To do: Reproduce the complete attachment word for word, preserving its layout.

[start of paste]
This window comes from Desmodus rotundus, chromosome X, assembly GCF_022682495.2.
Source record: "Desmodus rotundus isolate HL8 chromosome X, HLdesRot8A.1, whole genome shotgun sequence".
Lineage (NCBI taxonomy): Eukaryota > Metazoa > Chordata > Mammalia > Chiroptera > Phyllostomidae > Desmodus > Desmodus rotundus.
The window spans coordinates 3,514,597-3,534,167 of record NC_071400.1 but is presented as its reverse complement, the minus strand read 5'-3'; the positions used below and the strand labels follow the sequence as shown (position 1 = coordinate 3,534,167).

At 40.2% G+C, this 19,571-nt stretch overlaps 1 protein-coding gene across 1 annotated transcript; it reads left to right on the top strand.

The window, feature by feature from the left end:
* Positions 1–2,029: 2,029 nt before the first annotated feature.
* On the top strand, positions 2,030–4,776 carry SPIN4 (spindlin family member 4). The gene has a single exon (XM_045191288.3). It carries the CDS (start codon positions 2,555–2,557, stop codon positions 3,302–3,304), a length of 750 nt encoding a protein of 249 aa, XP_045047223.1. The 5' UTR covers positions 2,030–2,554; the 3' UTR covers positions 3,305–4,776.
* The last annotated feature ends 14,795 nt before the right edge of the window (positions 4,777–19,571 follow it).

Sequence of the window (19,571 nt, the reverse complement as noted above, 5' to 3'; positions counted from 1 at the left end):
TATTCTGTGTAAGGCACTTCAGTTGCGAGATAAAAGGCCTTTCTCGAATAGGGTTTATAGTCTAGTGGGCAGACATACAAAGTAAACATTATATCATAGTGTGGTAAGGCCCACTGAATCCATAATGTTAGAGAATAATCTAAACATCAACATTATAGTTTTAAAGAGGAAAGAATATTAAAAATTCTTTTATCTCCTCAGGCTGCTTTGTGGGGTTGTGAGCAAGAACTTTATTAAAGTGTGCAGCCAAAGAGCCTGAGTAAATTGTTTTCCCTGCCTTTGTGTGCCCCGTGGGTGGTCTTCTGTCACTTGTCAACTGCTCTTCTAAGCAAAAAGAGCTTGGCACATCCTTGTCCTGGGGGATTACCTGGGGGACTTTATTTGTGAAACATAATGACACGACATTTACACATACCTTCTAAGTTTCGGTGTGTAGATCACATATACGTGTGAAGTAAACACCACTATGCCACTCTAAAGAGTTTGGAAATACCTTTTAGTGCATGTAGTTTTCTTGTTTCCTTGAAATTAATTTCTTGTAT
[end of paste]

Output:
This window comes from Desmodus rotundus, chromosome X, assembly GCF_022682495.2.
Source record: "Desmodus rotundus isolate HL8 chromosome X, HLdesRot8A.1, whole genome shotgun sequence".
Lineage (NCBI taxonomy): Eukaryota > Metazoa > Chordata > Mammalia > Chiroptera > Phyllostomidae > Desmodus > Desmodus rotundus.
The window spans coordinates 3,514,597-3,534,167 of record NC_071400.1 but is presented as its reverse complement, the minus strand read 5'-3'; the positions used below and the strand labels follow the sequence as shown (position 1 = coordinate 3,534,167).

At 40.2% G+C, this 19,571-nt stretch overlaps 1 protein-coding gene across 1 annotated transcript; it reads left to right on the top strand.

The window, feature by feature from the left end:
* Positions 1–2,029: 2,029 nt before the first annotated feature.
* On the top strand, positions 2,030–4,776 carry SPIN4 (spindlin family member 4). The gene has a single exon (XM_045191288.3). It carries the CDS (start codon positions 2,555–2,557, stop codon positions 3,302–3,304), a length of 750 nt encoding a protein of 249 aa, XP_045047223.1. The 5' UTR covers positions 2,030–2,554; the 3' UTR covers positions 3,305–4,776.
* The last annotated feature ends 14,795 nt before the right edge of the window (positions 4,777–19,571 follow it).

Sequence of the window (19,571 nt, the reverse complement as noted above, 5' to 3'; positions counted from 1 at the left end):
TATTCTGTGTAAGGCACTTCAGTTGCGAGATAAAAGGCCTTTCTCGAATAGGGTTTATAGTCTAGTGGGCAGACATACAAAGTAAACATTATATCATAGTGTGGTAAGGCCCACTGAATCCATAATGTTAGAGAATAATCTAAACATCAACATTATAGTTTTAAAGAGGAAAGAATATTAAAAATTCTTTTATCTCCTCAGGCTGCTTTGTGGGGTTGTGAGCAAGAACTTTATTAAAGTGTGCAGCCAAAGAGCCTGAGTAAATTGTTTTCCCTGCCTTTGTGTGCCCCGTGGGTGGTCTTCTGTCACTTGTCAACTGCTCTTCTAAGCAAAAAGAGCTTGGCACATCCTTGTCCTGGGGGATTACCTGGGGGACTTTATTTGTGAAACATAATGACACGACATTTACACATACCTTCTAAGTTTCGGTGTGTAGATCACATATACGTGTGAAGTAAACACCACTATGCCACTCTAAAGAGTTTGGAAATACCTTTTAGTGCATGTAGTTTTCTTGTTTCCTTGAAATTAATTTCTTGTAT